Credit warning over EU referendum
A credit ratings agency has warned the UK's top-ranked AAA status has been put at risk because of the decision to hold an in/out referendum on European Union membership.
Standard and Poor's said the Tories' commitment to a public vote on whether to remain in the EU by 2017 suggested " economic policymaking could be at risk of being more exposed to party politics than we had previously anticipated".
"A possible UK departure from the EU also raises questions about the financing of the economy's large twin deficits and high short-term external debt," it said in a statement.
"We are therefore revising the outlook to negative from stable," it concluded - meaning at least a one-in-three probability of a downgrade over the next two years.
The outlook was moved from negative to stable a year ago.
It warned that the downgrade could be a dramatic one if the UK appeared on course for a so-called "Brexit".
"Should we conclude that departure from the EU is likely over the medium term, we could lower the rating by potentially more than one notch, depending on the circumstances, such as the expected future relations with the EU.
S&P said its decision to maintain the AAA rating " reflects our opinion that the UK continues to exhibit high labour- and product-market flexibility, and a wealthy and diversified economy".
It is the only one of the major ratings agencies still to give the UK the highest rating.
But it said David Cameron's promised referendum " represents a risk to growth prospects for the UK's financial services and export sectors, as well as the wider economy".
The UK economy had " prospered inside the EU", it suggested, adding that " significant net immigration into the UK over the past decade has improved the sovereign's economic and fiscal performance".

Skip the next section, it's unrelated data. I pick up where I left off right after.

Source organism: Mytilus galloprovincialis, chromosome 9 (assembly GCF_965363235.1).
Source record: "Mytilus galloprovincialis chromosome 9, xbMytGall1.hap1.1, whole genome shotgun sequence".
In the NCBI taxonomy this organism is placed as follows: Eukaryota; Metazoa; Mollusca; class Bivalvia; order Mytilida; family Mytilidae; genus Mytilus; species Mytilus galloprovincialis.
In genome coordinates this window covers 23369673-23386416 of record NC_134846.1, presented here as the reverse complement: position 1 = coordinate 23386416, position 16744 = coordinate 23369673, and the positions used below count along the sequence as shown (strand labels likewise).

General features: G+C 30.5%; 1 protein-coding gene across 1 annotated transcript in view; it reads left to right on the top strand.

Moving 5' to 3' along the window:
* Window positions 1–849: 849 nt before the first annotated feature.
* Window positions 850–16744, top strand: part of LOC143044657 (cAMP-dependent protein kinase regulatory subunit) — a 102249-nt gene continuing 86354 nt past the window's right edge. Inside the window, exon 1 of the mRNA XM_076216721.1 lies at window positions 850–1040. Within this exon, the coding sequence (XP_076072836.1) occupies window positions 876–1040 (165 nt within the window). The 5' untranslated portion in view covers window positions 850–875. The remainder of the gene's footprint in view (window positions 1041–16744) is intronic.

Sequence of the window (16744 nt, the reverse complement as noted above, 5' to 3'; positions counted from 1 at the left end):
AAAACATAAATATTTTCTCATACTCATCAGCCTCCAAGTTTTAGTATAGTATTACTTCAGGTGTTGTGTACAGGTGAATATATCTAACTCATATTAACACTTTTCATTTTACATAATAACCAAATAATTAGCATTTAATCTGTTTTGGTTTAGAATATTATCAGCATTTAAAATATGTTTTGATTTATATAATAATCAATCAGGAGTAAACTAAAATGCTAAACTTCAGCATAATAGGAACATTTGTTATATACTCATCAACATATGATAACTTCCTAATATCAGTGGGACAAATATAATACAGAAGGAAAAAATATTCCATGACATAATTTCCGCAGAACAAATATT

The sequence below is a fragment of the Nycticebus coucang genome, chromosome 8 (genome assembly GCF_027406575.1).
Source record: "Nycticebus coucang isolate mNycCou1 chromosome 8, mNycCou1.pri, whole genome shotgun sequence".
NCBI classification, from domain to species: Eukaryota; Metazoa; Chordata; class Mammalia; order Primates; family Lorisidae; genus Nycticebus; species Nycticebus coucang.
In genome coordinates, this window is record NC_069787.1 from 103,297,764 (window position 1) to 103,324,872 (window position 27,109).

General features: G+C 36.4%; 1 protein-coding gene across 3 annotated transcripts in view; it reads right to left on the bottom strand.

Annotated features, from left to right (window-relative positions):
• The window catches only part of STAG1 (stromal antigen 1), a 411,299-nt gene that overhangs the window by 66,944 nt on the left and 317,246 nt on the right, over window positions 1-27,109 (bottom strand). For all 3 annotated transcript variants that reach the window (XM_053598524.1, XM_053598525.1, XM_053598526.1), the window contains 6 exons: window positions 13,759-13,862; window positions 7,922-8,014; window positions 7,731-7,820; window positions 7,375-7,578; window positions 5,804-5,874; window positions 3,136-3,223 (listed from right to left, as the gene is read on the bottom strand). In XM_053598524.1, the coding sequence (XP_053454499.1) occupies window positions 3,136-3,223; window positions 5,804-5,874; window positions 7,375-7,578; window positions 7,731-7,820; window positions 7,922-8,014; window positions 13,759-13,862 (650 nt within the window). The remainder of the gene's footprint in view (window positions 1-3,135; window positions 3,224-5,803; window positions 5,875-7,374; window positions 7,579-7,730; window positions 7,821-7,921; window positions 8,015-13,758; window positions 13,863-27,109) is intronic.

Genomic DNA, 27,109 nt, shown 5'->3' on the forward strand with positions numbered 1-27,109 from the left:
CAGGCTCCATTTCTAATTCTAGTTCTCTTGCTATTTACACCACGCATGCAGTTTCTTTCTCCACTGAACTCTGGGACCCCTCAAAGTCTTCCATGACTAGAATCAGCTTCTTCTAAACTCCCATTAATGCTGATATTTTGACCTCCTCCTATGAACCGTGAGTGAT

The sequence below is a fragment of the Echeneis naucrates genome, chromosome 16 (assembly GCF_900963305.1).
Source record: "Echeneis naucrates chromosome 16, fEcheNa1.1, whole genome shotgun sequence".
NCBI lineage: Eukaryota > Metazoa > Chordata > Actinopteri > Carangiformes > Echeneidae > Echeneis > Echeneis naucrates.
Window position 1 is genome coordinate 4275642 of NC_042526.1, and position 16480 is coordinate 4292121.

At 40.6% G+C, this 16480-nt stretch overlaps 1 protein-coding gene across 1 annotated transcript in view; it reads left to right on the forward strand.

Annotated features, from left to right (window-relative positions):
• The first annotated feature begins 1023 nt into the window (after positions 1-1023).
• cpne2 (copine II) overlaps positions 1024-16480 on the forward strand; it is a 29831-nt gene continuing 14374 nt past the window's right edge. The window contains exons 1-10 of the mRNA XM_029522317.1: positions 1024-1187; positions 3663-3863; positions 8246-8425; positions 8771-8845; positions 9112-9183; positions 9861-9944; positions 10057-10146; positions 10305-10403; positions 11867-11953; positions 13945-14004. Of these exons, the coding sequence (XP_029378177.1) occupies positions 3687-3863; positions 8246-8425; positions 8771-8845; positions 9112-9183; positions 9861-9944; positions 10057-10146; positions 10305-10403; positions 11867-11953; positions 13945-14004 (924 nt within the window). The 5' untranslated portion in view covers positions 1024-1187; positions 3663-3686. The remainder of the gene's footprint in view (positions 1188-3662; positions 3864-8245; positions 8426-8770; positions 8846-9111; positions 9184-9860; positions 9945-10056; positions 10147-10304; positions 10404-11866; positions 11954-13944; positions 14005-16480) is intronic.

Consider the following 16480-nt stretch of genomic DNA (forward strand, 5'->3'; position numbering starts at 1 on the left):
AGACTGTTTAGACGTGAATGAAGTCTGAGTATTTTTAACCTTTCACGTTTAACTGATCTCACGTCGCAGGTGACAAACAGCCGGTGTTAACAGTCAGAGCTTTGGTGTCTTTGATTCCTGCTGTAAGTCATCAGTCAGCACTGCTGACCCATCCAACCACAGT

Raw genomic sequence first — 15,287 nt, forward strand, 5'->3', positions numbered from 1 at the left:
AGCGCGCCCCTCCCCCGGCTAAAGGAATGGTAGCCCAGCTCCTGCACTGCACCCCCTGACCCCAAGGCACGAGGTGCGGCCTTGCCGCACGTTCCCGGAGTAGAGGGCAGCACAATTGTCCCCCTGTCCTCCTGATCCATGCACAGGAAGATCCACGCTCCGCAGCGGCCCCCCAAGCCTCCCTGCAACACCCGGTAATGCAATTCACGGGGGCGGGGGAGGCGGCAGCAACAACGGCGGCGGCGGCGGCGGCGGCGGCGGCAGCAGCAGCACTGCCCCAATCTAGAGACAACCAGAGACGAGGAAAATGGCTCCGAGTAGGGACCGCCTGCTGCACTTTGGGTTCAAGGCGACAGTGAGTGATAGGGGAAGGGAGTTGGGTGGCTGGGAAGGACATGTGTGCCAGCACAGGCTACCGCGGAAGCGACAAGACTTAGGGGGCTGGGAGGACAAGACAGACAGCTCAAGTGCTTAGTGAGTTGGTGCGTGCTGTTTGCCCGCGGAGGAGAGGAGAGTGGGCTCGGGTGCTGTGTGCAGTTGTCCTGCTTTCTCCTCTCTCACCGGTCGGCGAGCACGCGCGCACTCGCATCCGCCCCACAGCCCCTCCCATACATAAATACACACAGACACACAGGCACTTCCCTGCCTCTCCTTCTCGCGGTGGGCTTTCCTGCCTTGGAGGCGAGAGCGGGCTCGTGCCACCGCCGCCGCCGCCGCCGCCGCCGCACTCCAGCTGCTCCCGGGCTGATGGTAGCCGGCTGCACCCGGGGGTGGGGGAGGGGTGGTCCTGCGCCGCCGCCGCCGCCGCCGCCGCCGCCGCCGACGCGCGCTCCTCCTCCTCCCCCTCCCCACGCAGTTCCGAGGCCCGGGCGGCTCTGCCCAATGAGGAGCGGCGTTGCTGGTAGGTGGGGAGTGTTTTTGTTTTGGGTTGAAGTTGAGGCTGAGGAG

The referendum policy was "at least partly" driven by the desire to counter the popularity of Ukip and try to prevent splits over Europe within the Conservative Party.
And the "ambitious" intention to renegotiate the UK's relationship with Brussels - at the same time as securing a new devolved settlement for Scotland - " may well take precedence over other policy imperatives, such as how to address the supply bottlenecks in UK infrastructure and in the housing market".
It said meeting George Osborne's deficit-reduction target " will prove to be difficult given our understanding that most of the planned reduction is set to take place by reducing benefits and other current public expenditure, without touching health or pensions.
A sooner-than-expected sale of the taxpayers' remaining stakes in Royal Bank of Scotland and Lloyds could also see forecasts for net general government debt trimmed by close to 2% of GDP, it warned.
A Treasury spokesman said: "Today's confirmation of the UK's AAA rating by Standard and Poor's is a clear endorsement of the resilient recovery that the Government's long term plan is delivering.
"We've cut the deficit in half, have more people in work than ever before and have seen the fastest growth of any major European economy over the past year.
"We are the first to say that this is a time of heightened risk that threatens the recovery, which is why we need to go on working through the plan that is delivering economic security.
"Central to that plan is giving the British people their first say on our EU membership in 40 years and resolving the uncertainty around Britain's relationship with the EU.
"In doing this, we are seeking economic reforms that will deliver long term prosperity for the working people of Britain and the rest of Europe."